Mayor Bloomberg also outlined recent developments on the waterfront in Red Hook. EDC recently finalized a 20-year sublease with Phoenix Beverages for a portion of Pier 11 at Atlantic Basin, and the company is now beginning site preparation. Phoenix, a major importer of beers and other beverages, will invest $3.8 million to consolidate its operations from Long Island City and New Jersey to the new Red Hook facility, moving about 500 workers to Red Hook and hiring up to 100 additional workers over the next 18 months. Phoenix is committed to local hiring in Red Hook and has retained Southwest Brooklyn Industrial Development Corporation to recruit new employees. A local job fair is planned for this fall. Construction will begin in August and the facility will be fully operational in six months. Currently, Phoenix’s container ships arrive at Port Elizabeth, New Jersey and are transported by truck over the George Washington Bridge for local distribution from Long Island City.
On Pier 12, which until five years ago was used only for salt storage, the $56 million Brooklyn Cruise Terminal continues to welcome some of the world’s most prestigious cruise ships to New York City. Cunard’s Queen Mary is only one of the spectacular ships that are proud to call Brooklyn their homeport. During its first three full years of operation, the cruise terminal has accommodated an average of about 50 ships and 241,000 passengers a year. At the Red Hook Container Terminal, EDC is working with American Stevedoring to identify more high volume shippers that would have a competitive advantage receiving goods by water in Brooklyn.
“Phoenix Beverages is a growing company with excellent potential to bring additional jobs to Red Hook,” said Economic Development Corporation President Seth Pinsky. “Finalizing this agreement is another step forward in Mayor Bloomberg’s Five Borough Economic Opportunity Plan. Reinforcing our working waterfront helps to diversify our economy, strengthen the container port, improves the environment by taking trucks off congested local roads, and ultimately reduces the costs of goods for consumers. Relocating Phoenix’s operations and 500 jobs to Red Hook will be an excellent addition to Brooklyn’s port, the Red Hook community and the City of New York.”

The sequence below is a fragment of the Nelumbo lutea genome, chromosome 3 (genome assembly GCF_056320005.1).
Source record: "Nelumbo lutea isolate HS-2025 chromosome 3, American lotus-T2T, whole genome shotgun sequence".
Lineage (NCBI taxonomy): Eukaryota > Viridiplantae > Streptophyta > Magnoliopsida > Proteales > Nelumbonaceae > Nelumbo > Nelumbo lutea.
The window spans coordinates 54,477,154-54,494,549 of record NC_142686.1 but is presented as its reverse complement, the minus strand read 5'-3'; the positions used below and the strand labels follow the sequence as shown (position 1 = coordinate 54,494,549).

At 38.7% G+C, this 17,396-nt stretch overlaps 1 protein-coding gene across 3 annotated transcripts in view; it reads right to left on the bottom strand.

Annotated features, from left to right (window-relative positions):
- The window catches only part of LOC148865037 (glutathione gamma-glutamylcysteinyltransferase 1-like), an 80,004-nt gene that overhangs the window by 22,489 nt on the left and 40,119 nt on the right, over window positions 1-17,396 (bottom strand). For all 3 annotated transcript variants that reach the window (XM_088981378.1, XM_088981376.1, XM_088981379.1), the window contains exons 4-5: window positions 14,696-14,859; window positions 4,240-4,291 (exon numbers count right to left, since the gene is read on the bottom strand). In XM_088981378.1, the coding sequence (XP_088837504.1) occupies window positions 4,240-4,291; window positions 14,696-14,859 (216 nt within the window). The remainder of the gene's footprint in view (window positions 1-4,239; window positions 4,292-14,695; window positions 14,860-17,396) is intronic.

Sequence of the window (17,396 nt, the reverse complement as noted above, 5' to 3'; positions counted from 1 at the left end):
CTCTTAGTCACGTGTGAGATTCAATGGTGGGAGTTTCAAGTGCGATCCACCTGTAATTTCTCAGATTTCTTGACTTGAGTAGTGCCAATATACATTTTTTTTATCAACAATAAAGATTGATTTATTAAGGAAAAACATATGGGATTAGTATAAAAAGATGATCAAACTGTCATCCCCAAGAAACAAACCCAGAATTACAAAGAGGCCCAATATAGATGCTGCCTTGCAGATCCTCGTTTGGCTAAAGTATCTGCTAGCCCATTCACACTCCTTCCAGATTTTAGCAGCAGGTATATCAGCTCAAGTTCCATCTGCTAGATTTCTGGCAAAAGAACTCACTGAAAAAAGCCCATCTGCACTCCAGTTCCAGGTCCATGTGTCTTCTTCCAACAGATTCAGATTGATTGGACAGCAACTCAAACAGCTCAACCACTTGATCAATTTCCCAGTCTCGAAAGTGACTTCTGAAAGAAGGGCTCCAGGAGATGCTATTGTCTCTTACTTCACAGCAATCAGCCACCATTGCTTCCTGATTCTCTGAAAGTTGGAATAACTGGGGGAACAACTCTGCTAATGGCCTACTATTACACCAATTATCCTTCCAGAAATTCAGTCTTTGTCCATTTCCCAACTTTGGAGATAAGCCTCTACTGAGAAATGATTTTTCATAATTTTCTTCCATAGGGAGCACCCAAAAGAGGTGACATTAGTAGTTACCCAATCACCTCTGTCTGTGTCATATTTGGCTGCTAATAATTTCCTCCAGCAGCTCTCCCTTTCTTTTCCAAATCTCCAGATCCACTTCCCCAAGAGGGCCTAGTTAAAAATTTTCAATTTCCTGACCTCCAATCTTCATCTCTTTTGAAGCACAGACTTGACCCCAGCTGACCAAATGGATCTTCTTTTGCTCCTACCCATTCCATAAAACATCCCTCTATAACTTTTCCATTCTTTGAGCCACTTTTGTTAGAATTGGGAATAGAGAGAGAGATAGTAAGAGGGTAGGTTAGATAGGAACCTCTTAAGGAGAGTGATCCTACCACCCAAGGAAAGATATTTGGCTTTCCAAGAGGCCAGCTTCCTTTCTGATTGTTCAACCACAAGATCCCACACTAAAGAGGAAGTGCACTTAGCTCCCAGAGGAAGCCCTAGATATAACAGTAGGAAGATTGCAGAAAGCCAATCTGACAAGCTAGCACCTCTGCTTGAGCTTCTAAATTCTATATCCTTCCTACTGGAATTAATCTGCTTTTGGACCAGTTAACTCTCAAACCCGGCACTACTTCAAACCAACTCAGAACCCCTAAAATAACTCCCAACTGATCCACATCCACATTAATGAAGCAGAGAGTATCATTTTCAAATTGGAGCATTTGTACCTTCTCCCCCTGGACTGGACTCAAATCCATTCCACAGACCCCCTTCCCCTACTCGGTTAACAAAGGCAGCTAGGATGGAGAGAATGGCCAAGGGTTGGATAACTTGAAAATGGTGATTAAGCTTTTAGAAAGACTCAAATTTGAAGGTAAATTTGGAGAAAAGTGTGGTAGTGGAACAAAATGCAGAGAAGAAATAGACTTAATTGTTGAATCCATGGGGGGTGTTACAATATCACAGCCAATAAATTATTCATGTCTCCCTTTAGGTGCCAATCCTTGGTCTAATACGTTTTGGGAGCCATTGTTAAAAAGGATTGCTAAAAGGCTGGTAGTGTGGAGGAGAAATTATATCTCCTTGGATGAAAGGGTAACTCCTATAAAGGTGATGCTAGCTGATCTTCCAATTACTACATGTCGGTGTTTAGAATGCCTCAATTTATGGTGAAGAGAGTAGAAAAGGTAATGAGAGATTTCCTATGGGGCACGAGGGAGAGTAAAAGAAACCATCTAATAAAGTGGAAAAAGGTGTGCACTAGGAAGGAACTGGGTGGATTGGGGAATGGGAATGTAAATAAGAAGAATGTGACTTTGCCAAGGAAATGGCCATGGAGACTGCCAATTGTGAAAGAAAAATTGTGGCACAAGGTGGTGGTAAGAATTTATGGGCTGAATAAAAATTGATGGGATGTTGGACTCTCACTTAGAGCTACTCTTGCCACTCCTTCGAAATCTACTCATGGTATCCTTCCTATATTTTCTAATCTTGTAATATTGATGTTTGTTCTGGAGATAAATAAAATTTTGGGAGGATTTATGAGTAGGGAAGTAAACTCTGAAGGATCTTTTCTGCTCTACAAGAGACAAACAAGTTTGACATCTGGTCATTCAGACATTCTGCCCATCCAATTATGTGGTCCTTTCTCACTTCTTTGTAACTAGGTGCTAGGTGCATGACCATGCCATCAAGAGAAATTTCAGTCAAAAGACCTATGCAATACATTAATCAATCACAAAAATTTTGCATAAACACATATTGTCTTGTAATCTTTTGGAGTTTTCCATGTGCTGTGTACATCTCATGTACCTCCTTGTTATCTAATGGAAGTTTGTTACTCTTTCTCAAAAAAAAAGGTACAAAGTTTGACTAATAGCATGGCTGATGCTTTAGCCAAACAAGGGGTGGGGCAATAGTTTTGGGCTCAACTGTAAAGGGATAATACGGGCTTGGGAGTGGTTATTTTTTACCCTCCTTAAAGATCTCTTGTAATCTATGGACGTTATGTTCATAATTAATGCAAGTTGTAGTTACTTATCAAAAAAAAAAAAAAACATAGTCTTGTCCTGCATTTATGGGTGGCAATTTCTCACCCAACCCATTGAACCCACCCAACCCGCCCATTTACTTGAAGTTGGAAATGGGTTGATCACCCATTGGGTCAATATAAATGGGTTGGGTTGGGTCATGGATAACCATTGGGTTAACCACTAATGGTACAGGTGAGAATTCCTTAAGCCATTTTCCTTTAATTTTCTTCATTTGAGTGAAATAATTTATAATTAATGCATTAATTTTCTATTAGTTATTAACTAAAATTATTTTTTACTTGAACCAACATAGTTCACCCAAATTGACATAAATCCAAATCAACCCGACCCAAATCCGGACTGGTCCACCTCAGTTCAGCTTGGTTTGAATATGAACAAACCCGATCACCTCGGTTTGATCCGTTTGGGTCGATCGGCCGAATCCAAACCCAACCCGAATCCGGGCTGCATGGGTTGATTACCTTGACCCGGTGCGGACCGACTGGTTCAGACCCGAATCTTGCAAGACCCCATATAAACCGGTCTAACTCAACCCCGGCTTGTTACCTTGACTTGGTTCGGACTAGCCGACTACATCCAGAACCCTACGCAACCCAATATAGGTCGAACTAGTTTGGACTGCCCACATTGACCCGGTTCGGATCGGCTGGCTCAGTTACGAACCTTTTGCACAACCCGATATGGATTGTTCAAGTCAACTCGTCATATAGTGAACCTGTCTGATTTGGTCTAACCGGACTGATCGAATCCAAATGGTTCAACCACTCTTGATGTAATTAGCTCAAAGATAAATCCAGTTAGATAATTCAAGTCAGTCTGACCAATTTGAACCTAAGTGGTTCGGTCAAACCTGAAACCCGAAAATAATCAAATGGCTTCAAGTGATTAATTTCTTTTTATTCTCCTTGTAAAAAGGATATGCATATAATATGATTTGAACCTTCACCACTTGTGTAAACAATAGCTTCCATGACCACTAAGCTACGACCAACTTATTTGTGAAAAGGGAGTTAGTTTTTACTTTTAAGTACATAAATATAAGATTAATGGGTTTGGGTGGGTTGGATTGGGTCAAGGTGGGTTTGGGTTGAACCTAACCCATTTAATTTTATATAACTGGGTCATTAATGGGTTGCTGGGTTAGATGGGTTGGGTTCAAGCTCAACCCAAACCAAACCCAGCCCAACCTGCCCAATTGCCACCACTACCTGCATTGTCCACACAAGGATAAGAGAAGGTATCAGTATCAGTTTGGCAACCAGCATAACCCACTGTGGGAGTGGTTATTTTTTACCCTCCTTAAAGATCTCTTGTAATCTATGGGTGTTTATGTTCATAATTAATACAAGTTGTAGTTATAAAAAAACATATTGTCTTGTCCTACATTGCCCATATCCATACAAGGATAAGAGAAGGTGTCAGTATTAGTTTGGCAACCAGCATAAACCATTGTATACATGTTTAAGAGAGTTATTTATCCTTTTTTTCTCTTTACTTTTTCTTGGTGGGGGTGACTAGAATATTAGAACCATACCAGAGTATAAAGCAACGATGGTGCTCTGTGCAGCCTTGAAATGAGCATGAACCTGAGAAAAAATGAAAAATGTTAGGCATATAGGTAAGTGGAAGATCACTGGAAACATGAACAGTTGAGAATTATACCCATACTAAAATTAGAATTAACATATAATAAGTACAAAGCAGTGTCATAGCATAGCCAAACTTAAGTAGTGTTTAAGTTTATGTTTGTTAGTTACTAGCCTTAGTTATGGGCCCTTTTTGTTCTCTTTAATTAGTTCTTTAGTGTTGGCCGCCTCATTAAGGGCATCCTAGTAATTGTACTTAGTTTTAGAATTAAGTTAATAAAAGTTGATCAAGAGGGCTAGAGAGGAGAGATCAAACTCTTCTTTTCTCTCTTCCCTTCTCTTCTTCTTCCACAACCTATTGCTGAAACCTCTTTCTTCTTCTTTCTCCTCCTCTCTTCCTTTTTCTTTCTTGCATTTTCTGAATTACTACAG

“The strength of Brooklyn’s economy is derived from our diversity,” said Brooklyn Chamber of Commerce President Carl Hum. “It is no small wonder that our economic diversity has helped Brooklyn weather the storms of prior recessions. Today’s milestones will only help fortify our borough and insure our future by making sound investments in Sunset Park’s physical assets, providing growth opportunities for the industrial and manufacturing sector, creating much-needed blue-collar jobs and promoting the environmentally-friendly movement of goods. The Chamber has consistently supported our working waterfront and it is reassuring to know that the Bloomberg Administration is attentive to the business community’s needs.”
“The new Sunset Park recycling facility offers excellent water access and was selected in large part for that reason,” said Sims Metal Management Group Chief Executive Officer Dan Dienst. “The facility will allow Sims Metal Management to expand our already extensive barge–based system of transporting recyclables on the water and not on City streets. Additionally, the facility will provide approximately 100 new jobs at all skill levels. From the beginning we have said that hiring from the Sunset Park community will be a top priority, and we look forward to working with the City and local organizations to make sure we do just that. As with all of our 230 locations around the world, these will be good, green collar jobs and our future employees will enjoy a safe, clean and a state of the art operating environment.”